automatic heap sizing

Thus spake Joel Uckelman:

I’ve been thinking about this again, in light of the contentous debate
happening on ConsimWorld about heap sizing.

It’s easy to check how much memory would be used if all of the images in a
module in it were loaded at once. It took me about 10 minutes to write a
program which does this. So, I can find out that, e.g., the images in the
Clash of Monarchs module amount to 152MB in memory, and that Combat
Commander: Europe with all of the extensions loaded weighs in at 1896MB.

For CoM, that number might be pretty close to the minimum memory you need
to use the module, but the number for CC:E is nonsense—it includes every
map, and every card in every deck, despite that you only play with one map
and two decks at a time.

This problem is even worse for games where the same maps are not setup for
each scenario, or where the user picks which ones he wants via the board
chooser. For CC:E, our knowledge of the game tells us that we never need
to load more than one map at a time; for these cases, I have no idea what
we could do to analyze the module automatically to determine a minimum
feasible max heap size.

I wonder if we could instead do something adaptive. Two things we can
track esaily are OutOfMemoryExceptions and cache misses. It’s clear that
the heap is too small for what’s being put into it when an OOME happens,
so in that case we could automatically turn on memory-mapped images or
increase the max heap size somewhat. (Maybe increase by 10% on each OOME,
so that we’ll find something which works without overshooting too much?)

Frequent cache misses are the other symptom of having a heap which is too
small. Some image cache misses are necessary—every image requested will
be a miss the first time—and most machines will have sufficient spare
CPU cycles that occasional cache misses won’t be noticeable for the user.
If cache misses become frequent, however, the cache might start to thrash.
E.g., I’ve found that it’s possible to get the Case Blue module to get
into a load-clear-load cycle if you give it just enough heap to load one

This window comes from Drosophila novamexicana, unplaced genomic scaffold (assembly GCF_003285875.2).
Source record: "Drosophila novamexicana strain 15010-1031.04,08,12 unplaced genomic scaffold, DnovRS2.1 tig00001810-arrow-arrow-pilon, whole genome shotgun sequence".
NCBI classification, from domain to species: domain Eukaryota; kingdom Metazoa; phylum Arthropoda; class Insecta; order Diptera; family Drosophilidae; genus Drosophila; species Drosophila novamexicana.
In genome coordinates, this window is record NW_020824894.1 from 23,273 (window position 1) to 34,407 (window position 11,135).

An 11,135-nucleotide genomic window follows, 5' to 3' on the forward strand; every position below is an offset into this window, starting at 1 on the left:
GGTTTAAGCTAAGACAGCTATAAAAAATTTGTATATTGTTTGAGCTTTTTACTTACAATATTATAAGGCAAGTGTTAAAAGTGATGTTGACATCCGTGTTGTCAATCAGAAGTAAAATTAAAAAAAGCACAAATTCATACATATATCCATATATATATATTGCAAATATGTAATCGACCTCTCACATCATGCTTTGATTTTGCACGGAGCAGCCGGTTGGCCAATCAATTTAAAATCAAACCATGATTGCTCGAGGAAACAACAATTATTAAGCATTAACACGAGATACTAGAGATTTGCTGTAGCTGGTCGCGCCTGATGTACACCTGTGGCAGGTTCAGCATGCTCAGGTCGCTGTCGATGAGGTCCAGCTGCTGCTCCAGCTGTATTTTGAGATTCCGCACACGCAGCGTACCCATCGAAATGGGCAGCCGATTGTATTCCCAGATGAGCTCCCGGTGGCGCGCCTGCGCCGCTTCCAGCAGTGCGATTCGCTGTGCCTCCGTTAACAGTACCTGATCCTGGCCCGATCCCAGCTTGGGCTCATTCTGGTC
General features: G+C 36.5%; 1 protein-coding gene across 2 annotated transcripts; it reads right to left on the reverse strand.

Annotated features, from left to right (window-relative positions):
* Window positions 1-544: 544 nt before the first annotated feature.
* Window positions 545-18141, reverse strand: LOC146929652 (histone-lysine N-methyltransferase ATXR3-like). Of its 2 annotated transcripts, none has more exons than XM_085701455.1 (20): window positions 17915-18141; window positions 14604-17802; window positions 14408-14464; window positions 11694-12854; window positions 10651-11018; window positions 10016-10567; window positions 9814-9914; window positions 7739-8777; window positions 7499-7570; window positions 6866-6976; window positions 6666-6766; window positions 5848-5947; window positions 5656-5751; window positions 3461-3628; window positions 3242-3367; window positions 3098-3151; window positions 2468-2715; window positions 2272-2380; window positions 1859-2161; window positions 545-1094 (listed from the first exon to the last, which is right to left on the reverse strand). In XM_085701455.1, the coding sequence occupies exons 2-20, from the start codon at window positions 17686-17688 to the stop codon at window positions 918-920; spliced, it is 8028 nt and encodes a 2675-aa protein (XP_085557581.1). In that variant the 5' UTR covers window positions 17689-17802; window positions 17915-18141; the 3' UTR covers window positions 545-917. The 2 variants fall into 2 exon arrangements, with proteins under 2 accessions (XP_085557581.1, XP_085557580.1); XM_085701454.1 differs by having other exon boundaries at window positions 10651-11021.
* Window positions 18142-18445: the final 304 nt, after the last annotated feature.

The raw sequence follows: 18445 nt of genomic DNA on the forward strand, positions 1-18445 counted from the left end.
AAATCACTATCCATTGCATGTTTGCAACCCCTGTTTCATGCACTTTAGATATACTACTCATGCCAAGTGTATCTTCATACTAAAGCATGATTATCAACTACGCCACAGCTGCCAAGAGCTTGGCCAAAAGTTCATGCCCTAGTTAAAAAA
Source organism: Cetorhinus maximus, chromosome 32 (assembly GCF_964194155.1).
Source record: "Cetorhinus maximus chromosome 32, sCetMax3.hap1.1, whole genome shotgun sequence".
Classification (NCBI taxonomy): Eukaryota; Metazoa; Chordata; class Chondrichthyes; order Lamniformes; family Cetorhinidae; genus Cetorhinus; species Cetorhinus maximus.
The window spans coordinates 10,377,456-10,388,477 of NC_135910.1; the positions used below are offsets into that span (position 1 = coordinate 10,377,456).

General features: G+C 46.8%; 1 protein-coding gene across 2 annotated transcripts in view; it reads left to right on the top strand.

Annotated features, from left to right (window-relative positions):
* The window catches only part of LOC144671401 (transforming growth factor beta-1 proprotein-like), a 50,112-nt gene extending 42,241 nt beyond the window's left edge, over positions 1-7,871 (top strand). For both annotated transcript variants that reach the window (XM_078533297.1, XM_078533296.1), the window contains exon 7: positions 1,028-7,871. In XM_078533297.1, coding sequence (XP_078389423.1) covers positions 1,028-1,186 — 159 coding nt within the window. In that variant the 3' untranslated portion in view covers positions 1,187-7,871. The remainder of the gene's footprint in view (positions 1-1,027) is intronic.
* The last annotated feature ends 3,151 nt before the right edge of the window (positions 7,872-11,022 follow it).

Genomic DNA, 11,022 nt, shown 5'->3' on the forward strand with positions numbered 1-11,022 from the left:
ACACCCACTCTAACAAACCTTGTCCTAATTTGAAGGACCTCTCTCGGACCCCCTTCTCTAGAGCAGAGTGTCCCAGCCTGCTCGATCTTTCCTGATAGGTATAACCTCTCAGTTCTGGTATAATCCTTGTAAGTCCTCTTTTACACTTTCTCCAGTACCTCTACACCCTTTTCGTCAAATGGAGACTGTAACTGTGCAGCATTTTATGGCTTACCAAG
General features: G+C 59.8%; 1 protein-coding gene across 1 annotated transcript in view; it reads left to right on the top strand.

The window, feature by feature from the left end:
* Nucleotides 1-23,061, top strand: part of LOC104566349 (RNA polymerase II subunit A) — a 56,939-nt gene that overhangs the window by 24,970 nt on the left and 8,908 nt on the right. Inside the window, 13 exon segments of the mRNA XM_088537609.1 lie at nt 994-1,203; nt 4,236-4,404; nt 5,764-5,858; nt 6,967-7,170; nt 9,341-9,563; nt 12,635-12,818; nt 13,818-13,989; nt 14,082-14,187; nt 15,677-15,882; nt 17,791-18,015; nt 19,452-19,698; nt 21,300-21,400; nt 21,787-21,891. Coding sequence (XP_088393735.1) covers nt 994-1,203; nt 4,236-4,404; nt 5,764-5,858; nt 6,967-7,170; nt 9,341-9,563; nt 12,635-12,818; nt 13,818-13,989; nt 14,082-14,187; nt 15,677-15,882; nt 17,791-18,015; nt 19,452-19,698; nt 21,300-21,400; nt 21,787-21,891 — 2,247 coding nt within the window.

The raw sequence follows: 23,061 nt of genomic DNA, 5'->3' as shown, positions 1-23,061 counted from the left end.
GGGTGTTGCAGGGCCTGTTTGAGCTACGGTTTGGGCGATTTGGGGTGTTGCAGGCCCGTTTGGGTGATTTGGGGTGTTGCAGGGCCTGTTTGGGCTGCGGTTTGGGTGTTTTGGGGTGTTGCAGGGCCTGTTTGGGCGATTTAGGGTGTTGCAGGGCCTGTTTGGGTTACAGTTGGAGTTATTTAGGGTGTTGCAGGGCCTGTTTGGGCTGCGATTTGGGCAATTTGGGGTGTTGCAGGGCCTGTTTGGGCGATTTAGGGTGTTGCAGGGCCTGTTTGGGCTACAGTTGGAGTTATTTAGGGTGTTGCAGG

or two maps, but not enough to load more, and then you scroll to a place
where several maps come together. Cache misses are something we can
measure. It wouldn’t be hard to modify the image cache to track how many
non-initial misses are happening per second. The only trick here is
figuring out if there’s a number of misses per second which indicates
insufficient heap space and whether that number is (more or less) constant
across machines. (My gut feeling is that it should be.)



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On May 16, 2009, at 8:47 AM, Joel Uckelman wrote:

The real problem, and what makes this devilishly difficult, is that
the module will generally be for all practical purposes unusable well
before you get the OOME. Once memory gets really tight, Java will
end up spending so much time in GC, scavenging each little bit of
available memory, that the program effectively grinds to a halt. I
think this effect will occur well before (and with much worse
consequences) than the use of virtual memory.

AFAIK, using VM shouldn’t be too bad a solution for Mac OS X and
Linux. The Unix-based operating systems have efficient VM
implementations. So I wouldn’t really stress too much about using
VM. I think you will get better performance with reasonable memory
sizes on those systems even if it means you have to use virtual
memory. On Windows the situation may be different, since I’ve heard
that the VM implementation is not quite as nice. I don’t know if
this changed with Vista.

So, for a general solution, I would think that picking some
reasonable minimum values (such as a min RAM of 128M or 256M and a
max RAM of 1024M) would be the best and also simplest solution. If
one wants, the initial guess as to the upper limit could be dialed
down a bit on RAM-starved machines. But it should be possible to
increase the memory beyond what our heuristic suggests. So I
certainly wouldn’t make it a hard limit. If one wishes, a note that
the module requires a lot of RAM and that it may run a bit sluggishly
on a given user’s system could be issued. (They won’t read it, but
maybe it will make US feel better).

I think we’re spending too much effort trying to fix something that
doesn’t have an elegant solution. So I would go with something
simple that doesn’t get in the way of users increasing memory if needed.

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Thus spake Thomas Russ:

That’s not been my experience with how OOMEs happen in VASSAL. From
what I’ve seen, there tends to be a lot of free heap when an OOME
occurs, because an OOME can only happen after all of the SofReferences
in the image cache have been cleared. So you’ll have many, many MB
of empty heap, just less than you need to load a particular image.

This is what worries me. The OS most prone to problems is also the one
where our least savy users are concentrated. I suspect that without
some memory check, we’ll end up with a lot of Windows users who will
say “VASSAL crashed my computer!”

Can you think of a way that we could detect that a module requires a
lot of RAM?

There has to be a solution which, from the outside, would appear to do
the right thing almost all the time. If there weren’t, then I don’t know
how we’d be able to recommend heap sizes to users ourselves.


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